in Making socialists
Jonathan Chatwin

This chapter tells the popular history of the Gongzhufen intersection and discusses the Communist’s initial plans for the redevelopment of the city post-1949.

in Long Peace Street
Imperial and colonial histories
Emma Robertson

academic and popular histories of chocolate, I examine archival evidence and secondary literature to assess the nature of British firms’ involvement in the purchasing of cocoa. I explore the daily operations of the Rowntree-Fry-Cadbury buying agency in Nigeria and offer some insight into the experiences of staff employed by the British chocolate manufacturers. These histories, rarely told, must inform

in Chocolate, women and empire
Abstract only
Jonathan Rayner

construction of a consensual popular history. In this way, it is the polar opposite of what Robert Rosenstone defines as the post-modern history film, in that, far from opening up past events for alternative interpretations, they reaffirm authorised, conclusive readings of history for normative ideological purposes. These films aim at an ‘integration, synthesis and totality’ of ‘History’ rather than a problematic fragmentation of ‘histories’, and engage not in a ‘continuous playing with the memory’, but a replaying of the memory’s official meaning.19 The obvious utility of

in The naval war film
Open Access (free)
Memory and popular film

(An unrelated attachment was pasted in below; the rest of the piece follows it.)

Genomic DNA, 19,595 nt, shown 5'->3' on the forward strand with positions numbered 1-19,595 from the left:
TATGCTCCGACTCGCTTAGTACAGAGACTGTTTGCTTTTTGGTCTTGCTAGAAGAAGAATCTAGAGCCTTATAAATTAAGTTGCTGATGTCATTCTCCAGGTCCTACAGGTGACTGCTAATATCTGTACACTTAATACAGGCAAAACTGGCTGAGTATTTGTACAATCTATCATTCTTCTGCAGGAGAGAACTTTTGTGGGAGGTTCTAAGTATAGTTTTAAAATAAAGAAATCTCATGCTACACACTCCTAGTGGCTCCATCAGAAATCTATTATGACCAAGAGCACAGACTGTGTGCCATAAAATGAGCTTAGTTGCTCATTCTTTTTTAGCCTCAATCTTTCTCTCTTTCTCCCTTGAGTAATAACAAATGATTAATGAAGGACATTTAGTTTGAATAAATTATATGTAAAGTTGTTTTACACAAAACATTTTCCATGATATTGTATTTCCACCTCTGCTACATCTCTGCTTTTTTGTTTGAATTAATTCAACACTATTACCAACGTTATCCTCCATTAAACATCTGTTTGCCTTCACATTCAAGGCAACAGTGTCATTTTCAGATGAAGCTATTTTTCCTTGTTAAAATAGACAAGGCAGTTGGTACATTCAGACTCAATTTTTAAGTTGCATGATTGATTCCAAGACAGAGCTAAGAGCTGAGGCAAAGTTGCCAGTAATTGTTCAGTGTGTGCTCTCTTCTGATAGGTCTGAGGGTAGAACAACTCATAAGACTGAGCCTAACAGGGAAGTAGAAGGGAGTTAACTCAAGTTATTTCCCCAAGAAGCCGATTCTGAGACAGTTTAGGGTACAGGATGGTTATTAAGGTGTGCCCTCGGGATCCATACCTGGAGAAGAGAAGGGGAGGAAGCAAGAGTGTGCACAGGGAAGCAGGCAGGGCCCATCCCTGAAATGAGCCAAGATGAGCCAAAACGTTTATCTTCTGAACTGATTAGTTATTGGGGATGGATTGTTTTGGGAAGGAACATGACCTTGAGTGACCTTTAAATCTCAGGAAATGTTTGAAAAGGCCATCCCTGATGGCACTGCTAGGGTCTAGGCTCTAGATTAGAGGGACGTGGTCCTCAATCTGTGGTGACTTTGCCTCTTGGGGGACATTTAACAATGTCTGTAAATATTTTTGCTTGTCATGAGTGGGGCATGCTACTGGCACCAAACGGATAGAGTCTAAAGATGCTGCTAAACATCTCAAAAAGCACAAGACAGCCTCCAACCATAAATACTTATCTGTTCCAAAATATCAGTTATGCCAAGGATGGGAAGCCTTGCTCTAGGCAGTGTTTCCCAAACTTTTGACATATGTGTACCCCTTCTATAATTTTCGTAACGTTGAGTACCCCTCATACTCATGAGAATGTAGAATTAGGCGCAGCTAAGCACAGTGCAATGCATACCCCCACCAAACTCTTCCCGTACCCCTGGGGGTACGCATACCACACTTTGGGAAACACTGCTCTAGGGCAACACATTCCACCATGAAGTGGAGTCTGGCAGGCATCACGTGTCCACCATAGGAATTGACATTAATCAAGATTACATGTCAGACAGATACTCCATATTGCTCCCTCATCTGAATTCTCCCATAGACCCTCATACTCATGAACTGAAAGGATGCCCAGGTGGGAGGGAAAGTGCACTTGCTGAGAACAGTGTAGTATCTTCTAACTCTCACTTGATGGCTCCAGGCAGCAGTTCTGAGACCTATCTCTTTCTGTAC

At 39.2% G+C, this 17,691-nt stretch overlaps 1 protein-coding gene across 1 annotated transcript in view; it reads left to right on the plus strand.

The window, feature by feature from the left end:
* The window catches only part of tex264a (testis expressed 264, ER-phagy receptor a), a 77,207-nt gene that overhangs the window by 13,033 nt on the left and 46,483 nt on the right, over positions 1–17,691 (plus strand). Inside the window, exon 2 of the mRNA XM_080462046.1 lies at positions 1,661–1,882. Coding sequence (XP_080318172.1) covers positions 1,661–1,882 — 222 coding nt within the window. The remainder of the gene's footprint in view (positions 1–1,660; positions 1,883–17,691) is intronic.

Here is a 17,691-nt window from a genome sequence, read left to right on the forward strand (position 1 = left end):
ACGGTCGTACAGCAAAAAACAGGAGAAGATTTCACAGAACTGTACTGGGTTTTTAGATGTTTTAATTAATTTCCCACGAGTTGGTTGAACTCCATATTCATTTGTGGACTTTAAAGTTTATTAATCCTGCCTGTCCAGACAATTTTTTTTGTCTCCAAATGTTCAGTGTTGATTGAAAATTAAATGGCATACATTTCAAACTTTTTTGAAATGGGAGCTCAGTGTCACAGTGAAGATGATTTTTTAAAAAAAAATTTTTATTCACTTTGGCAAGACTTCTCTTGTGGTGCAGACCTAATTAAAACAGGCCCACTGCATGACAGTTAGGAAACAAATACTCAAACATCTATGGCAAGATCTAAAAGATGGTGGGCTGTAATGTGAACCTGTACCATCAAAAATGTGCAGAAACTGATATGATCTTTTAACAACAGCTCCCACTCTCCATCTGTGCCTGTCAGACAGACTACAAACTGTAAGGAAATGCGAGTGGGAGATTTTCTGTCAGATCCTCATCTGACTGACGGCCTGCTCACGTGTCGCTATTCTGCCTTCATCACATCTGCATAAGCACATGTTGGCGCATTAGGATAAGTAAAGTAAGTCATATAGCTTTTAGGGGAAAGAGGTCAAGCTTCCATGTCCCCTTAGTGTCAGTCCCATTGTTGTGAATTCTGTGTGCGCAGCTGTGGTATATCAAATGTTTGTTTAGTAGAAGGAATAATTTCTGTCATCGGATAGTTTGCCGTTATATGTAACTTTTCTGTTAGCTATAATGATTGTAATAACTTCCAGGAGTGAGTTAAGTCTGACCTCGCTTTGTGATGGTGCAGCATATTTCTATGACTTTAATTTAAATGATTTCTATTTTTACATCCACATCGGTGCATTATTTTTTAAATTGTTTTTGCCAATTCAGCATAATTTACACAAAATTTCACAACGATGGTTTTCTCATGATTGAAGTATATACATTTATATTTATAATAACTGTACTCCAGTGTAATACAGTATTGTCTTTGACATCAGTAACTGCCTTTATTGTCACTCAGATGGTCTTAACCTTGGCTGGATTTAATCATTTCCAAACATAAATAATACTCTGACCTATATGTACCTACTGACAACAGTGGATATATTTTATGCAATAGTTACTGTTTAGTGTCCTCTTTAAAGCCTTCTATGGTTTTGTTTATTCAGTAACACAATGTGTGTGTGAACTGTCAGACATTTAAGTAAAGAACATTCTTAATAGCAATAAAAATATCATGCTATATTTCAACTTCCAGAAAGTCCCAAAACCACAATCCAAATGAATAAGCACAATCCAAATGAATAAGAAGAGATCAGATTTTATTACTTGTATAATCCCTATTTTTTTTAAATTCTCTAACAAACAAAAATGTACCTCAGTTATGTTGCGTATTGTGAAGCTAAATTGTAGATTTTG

Paul Grainge

and its structures of belief, Memory and popular film is crucially concerned with the questions of (American) cultural identity that derive from this relationship. The book is organised in three main sections. The first section examines the relationship between official and popular history and the constitution of memory narratives in and around the production and consumption of American cinema. The four chapters in Part I

in Memory and popular film
Abstract only
China in children’s periodicals
Kathryn Castle

not a loss of profit, but rather the loss of respect and potential influence. In 1913, from the imperial perspective, China’s opium addicts held little concern either for the popular history or for the ‘progressive’ elements within China itself. 3 This article also cast some light on attitudes toward the Chinese soldier, reflecting opinions which had been current in Britain since the Sino-Japanese War

in Britannia’s children
James W. McAuley
Máire Braniff
, and
Graham Spencer

reinterpreted to become part of now and a determinant for what lies ahead. Unlike historical analysis, memory offers a way to discuss the future and, in turn, how we might live better. Memories of past events are relayed in several ways, for example through popular culture, the media, in demonstrations in the public sphere, political speeches and pamphlets, as well as in narratives, folk tales, stories and popular histories, and local history events. It is through such mechanisms that existing memories are often transmitted across generations in ways that

in Troubles of the past?